Aja Fisher's dream of becoming a doctor was interrupted when she became a patient. It started with a "sharp, shooting pain down her left leg," The Florida Times-Union reports. A steroid shot provided relief. But two weeks later, the pain returned and was on the move, affecting Aja's back as well. Another injection led to another pain-free two weeks. Then the pain was back and moving again. "It was starting to affect my mobility," Aja tells the Times-Union. "I feared being paralyzed." Soon after, she received "a stunning diagnosis — leukemia." Aja "was in shock and in complete disbelief," she tells the paper. But she was also determined. "It wasn't really an option for me not to fight for my life."
That fight began in Atlanta, where Aja was attending college. Chemotherapy initially "sent the leukemia into remission." When it returned, Aja decided to return to her hometown of Jacksonville and begin treatment at Mayo Clinic. She had more chemotherapy and eventually was told she would need a bone marrow transplant. "I had a lot of questions," she tells the Times-Union. They were answered by "an amazing team and a determined doctor" — James Foran, M.D., a hematologist/oncologist at Mayo Clinic.
One thing Aja learned was that as an African American, her likelihood of finding a compatible bone marrow donor on the national registry was just 23 percent. "The biggest challenge that we have to find donors to proceed with bone marrow transplantation is ethnicity," Ernesto Ayala, M.D., a hematologist/oncologist, tells Mayo Clinic News Network. "If I have a patient that belongs to an ethnic minority, then I will only find a donor in the registry in about 20 to 25 percent of cases."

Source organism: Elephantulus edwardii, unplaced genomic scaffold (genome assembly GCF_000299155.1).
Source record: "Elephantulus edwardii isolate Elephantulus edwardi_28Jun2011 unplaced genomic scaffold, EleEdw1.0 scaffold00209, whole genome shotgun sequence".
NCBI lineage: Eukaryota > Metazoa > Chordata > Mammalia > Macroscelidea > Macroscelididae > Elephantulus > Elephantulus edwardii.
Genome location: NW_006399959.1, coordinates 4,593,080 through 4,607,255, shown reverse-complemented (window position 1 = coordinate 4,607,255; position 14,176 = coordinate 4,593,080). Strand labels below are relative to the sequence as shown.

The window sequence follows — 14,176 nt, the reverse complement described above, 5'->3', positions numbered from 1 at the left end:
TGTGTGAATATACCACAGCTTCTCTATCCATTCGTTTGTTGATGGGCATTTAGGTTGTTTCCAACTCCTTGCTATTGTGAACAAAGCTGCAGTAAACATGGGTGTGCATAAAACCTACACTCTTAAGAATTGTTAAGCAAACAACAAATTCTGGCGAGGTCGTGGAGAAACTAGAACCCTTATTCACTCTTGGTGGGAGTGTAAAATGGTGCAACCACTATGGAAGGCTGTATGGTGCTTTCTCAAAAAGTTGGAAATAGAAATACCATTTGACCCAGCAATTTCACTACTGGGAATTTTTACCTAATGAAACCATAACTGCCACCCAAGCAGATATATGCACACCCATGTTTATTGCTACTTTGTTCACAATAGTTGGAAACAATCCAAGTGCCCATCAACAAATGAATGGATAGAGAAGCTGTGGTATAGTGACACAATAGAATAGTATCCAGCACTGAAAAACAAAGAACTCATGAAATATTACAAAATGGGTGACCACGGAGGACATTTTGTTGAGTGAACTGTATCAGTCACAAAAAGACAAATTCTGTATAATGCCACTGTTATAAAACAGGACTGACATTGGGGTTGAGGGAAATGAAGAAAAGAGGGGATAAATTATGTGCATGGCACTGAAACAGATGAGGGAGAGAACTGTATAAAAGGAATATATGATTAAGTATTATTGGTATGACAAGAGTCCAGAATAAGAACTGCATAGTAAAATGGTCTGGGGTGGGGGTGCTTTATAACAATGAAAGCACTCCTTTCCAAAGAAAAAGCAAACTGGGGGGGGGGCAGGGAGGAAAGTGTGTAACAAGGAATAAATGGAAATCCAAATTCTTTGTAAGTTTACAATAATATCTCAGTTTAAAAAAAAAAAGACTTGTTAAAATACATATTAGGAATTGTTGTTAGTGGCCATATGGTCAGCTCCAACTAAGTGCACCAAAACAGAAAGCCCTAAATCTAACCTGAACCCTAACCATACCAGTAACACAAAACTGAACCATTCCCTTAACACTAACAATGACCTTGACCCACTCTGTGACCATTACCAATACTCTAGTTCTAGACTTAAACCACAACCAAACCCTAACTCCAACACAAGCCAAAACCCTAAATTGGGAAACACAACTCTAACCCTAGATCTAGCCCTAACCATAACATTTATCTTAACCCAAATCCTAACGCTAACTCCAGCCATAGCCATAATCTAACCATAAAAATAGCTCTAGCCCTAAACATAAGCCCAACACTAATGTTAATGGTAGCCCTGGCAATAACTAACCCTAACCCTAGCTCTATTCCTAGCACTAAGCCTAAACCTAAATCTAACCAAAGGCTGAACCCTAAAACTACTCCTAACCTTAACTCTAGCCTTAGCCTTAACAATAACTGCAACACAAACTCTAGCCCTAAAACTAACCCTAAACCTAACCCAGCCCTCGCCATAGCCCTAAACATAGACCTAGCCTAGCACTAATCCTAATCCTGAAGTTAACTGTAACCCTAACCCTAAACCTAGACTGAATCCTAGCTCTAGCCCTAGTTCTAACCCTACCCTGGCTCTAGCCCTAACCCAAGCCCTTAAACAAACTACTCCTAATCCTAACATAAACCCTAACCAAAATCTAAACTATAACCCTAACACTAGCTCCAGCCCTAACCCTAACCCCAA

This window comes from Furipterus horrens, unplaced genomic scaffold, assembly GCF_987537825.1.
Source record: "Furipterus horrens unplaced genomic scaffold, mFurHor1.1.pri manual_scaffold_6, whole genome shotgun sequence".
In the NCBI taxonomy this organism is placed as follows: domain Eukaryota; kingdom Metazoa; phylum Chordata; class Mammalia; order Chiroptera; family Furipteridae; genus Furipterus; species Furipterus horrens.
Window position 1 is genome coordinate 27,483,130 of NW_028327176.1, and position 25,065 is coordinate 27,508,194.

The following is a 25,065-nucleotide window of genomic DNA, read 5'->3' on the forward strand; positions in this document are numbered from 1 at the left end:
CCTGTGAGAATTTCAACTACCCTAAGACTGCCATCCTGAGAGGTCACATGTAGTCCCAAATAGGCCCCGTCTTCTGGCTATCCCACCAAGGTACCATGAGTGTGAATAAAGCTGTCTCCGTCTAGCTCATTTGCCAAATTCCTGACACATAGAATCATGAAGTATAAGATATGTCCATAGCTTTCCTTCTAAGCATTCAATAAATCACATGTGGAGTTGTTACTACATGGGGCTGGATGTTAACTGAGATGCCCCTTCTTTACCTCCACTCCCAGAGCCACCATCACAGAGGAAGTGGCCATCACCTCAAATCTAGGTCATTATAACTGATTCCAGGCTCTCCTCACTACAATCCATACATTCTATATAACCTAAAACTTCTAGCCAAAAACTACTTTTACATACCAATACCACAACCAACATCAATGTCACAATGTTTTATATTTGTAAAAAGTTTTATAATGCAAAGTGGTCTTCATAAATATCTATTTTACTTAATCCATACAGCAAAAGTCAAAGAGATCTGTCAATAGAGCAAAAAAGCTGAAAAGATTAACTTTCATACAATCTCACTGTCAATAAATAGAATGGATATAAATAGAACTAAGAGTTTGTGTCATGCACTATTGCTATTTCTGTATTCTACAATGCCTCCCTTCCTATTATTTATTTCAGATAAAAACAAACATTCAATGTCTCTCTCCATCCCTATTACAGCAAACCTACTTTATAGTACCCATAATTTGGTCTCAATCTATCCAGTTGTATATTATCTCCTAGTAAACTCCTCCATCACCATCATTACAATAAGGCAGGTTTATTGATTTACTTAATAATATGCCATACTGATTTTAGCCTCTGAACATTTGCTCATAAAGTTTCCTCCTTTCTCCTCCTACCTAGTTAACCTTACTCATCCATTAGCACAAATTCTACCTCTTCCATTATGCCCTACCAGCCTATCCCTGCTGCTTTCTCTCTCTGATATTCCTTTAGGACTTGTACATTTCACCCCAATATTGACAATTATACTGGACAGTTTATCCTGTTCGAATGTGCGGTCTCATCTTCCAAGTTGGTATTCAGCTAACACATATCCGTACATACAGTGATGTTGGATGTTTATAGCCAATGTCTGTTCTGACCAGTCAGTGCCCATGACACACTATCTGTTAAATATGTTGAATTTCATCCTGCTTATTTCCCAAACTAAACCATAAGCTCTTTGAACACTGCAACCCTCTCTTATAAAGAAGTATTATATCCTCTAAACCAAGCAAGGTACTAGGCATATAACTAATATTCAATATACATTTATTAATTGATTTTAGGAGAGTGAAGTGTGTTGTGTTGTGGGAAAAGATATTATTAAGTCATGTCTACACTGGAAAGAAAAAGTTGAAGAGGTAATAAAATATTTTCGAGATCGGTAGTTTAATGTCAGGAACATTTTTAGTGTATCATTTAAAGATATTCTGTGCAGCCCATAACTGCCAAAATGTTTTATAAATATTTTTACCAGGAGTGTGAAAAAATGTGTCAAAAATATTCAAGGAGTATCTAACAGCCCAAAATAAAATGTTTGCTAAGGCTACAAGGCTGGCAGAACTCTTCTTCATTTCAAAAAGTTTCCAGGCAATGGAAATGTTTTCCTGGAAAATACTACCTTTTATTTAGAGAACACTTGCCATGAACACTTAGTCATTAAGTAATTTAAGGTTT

Thankfully, Aja's team did find a compatible donor, three months after she went on the registry. She had a bone marrow transplant in October 2018 and "has since become an advocate for other people who need life-saving bone marrow." Especially people like her. Aja is sharing her story to help raise awareness of the need for donors among minority populations. "I think there is a lack of diversity due to a lack of information," she tells the Times-Union. She wants people to know the registry "is a lifesaver" and "a blessing unlike anything you can imagine, giving someone a chance at life."
She's grateful for her chance, and plans to use it to help others. "I still plan to go to medical school," Aja tells the Times Union. "I feel as though my future might have oncology in it."